Admittedly, we were becoming increasingly impatient with Google Maps. It kept guiding us to follow the main routes towards Barstow. In truth, Google Maps probably did get us there sooner, which was what it was designed to do. However, what we sought wasn't the quickest route, but rather, the scenic route through the road less traveled on California's section of Route 66. It was our goal to document the remoteness of the area for our visual narrative.
But as we drove through the Interstate, we saw signs of hope. The horizon started to flatten out from the San Gabriel Mountains - and for once I began to see clearly across the landscape. For miles and miles it seemed, there were no signs of any inhabitants. It was exactly what I wanted to find. The only thing missing was the iconic Route 66 sign.
There are probably stretches of road through California's section of historic Route 66 that still post that iconic sign. And I suppose if I did some more planning, I would have found it. But I didn't. Instead, my spirit guide released from the crutch of Google Maps led me to a remote desert road off the Burlington North Sante Fe railway line. It was there I found what I had been looking for - or rather my consolation prize. Although it wasn't "the" iconic Route 66 sign I'd seen photographed by that opinionated photoblogger, it was most definitely "a" Route 66 sign, as part of California's section of historic US Route 66 in San Bernardino County.
Honestly, that was close enough for proof of pilgrimage for me.
It's not often I have the luxury of time to savor the moment when shooting on location. Without having to worry about the threat of photobombing, I was able to fully appreciate the combination of using both the 21 SEM and the APO 50. Stopped down, under the bright desert sky, both lenses were easy to use. I didn't have to worry about sharpness or any unforeseen aberration in color. I just had to compose, shoot, and let the depth of field do the rest.
On the 21 SEM, I mostly shot from the waist. With the camera leveled, distortion was no longer an issue. However, on certain occasions, I opted to shoot from varying angles for a different perspective. On those occasion, especially when shot up close, barrel distortion became an issue. However, that was expected since the wider angle of view had to be accommodated.
What I liked most about the 21 SEM was how it better captured the vastness of both the landscape and the sky, without marginalizing the subject. I didn't have to shoot too far away from Anna, which made it easier for me to direct her. But the 21mm focal length does overdo its documentation of vastness, especially with how it pushes back the background further away.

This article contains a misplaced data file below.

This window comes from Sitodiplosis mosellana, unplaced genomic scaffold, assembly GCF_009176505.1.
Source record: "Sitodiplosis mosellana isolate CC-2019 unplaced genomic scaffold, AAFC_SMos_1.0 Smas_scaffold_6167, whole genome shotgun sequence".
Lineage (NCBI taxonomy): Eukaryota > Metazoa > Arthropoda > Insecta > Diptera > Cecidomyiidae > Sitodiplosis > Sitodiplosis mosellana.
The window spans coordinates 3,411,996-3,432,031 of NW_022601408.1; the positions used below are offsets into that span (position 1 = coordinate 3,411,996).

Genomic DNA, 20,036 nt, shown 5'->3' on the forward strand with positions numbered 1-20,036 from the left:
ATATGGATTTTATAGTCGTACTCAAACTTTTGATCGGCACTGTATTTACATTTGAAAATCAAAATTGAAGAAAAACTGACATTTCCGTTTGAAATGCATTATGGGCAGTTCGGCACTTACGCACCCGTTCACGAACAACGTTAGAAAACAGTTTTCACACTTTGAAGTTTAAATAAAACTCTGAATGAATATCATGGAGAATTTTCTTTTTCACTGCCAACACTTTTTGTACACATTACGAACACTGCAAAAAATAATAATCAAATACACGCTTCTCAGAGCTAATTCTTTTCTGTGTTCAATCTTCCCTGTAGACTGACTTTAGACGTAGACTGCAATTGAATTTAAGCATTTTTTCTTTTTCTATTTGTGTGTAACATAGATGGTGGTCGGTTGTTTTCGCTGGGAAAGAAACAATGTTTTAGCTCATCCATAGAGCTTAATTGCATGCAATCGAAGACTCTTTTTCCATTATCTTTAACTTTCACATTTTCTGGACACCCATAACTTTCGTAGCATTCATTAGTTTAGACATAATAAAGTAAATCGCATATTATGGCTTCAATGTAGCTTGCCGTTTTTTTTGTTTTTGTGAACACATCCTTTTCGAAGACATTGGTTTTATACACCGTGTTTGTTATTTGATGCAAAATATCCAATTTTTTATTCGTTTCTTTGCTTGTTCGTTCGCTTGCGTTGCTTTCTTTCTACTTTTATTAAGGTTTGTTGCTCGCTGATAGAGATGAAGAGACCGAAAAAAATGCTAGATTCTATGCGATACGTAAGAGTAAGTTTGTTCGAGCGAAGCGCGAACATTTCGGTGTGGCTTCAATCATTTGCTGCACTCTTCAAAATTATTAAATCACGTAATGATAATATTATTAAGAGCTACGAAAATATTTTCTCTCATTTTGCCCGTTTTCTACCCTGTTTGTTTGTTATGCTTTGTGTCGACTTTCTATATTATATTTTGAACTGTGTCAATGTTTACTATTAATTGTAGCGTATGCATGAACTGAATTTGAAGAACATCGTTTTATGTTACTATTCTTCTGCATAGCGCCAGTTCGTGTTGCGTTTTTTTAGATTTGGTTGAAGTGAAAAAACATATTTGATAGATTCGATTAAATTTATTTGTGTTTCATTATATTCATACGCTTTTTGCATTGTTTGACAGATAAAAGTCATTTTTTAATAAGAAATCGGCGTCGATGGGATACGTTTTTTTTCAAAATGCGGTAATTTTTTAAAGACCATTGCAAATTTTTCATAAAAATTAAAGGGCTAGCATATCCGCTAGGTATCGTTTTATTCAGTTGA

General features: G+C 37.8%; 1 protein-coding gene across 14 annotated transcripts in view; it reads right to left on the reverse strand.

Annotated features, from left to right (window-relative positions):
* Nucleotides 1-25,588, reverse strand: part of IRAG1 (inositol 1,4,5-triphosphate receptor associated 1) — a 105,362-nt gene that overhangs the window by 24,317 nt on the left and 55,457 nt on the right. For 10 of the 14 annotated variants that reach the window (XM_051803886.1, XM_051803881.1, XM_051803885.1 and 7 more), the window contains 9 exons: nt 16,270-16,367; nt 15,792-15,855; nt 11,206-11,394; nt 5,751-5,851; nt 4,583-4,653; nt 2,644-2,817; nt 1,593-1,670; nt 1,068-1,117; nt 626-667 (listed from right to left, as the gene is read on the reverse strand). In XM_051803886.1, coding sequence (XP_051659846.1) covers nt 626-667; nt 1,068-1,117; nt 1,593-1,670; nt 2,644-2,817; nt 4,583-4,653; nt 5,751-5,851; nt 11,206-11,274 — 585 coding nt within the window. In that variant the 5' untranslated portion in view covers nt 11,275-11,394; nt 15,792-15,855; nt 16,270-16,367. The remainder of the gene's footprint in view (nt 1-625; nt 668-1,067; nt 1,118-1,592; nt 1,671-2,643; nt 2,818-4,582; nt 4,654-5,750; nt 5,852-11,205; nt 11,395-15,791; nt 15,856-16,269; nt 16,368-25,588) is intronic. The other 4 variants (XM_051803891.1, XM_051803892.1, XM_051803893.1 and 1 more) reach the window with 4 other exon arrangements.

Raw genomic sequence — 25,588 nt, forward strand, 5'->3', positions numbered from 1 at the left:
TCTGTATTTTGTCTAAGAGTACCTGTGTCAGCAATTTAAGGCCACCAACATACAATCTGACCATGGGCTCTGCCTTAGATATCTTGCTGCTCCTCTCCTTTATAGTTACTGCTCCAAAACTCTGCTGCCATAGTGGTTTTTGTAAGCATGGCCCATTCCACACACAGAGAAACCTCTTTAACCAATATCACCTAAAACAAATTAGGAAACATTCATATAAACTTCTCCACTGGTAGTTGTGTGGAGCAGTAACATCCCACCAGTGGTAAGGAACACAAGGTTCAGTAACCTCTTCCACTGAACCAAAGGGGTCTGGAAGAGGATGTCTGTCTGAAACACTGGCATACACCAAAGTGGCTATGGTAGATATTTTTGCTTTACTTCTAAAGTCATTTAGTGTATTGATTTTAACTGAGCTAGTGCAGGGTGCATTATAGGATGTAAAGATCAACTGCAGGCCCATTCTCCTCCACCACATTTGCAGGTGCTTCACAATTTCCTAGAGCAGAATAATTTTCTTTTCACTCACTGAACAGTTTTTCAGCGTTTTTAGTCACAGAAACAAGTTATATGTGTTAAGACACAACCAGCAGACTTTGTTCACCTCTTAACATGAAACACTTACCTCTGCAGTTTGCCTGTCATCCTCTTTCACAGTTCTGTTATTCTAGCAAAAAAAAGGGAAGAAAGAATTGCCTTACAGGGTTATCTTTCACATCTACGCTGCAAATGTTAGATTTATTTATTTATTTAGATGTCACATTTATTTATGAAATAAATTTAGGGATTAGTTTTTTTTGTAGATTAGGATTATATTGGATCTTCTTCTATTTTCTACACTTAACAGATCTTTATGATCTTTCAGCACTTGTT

It was for this reason the APO 50 was a welcomed complement to the 21 SEM. There are times when the compositional need is better served by bringing the subject closer to its environmental surrounding. In doing so, the tighter angle of view frames the subject in a more familiar context, even when shot from a distance.
Other than that, I just wished I packed a neutral density filter with me. With how sunny it was all day, I couldn't slow down the shutter speed enough to capture enough motion blur from the speeding train.
Later in the evening, after returning from our day trip, we decided to go for a late supper by the Santa Monica Pier. It gave us an opportunity to test the 21 SEM and APO 50 in low light situation. Despite the high ISO capabilities of the Leica M10, I decided to shoot at ISO 6400. these are Anna's vacation photos, and I wanted to keep the images as clean as possible.
Overall, the 21 SEM isn't ideal in low light. It can however be used, if you know what you're doing. One way of overcoming limitations is by finding creative ways to light up the subject's face. Often times, all that is needed is just a little more light from another ambient source. As for bokeh, at f/3.4, you could imagine it wasn't going to melt anybody's heart. Still, if you have sufficient ambient light, at f/3.4, there is a good chance everything around the subject will be in focus. That makes zone focusing easy in lower light situations.
As for the APO 50, it fared significantly better in low light, with the added benefit of rendering pleasing bokeh when shot wide open. However, without a complementary wide angle lens capable of shooting effectively in low light, relying on the APO 50 becomes rather cumbersome. Unable to shoot closer up for environmental portraits, the odds of getting photobombed increases.
With the difficulties encountered by the 21 SEM in low light, it invariably brings our discussion back to my comfort zone - the 28mm Summilux. From the perspective of travel photography, nothing beats a fast wide angle lens. Not only do you get an extra stop of speed when compared to the APO 50, but you can set the shutter speed an extra stop slower without incurring camera shake. And best of all, you can shoot closer up for that environmental documentation of the subject, in order to avoid the misfortune of getting your images photobombed.
The final two images of the next image set were taken with the 28 Lux. It's for this reason I can never leave home without it.
All images shot on the Leica M10. All daytime images shot at ISO 100 and stopped down at varying degrees from f/8 to f/11. All nighttime images shot at ISO 6400 and wide open. All images have been optimized in Lightroom. Some images have been cropped for composition.
Last, I would like to thank you for indulging me on this post. Yes, it was more narrative than a review. But given the image set, I felt it made more sense to write about the context rather than the gear. Besides, I have one more post left from Los Angeles with the 21 SEM and the APO 50. I will try to make that more technical than this one - "try" being the operative word.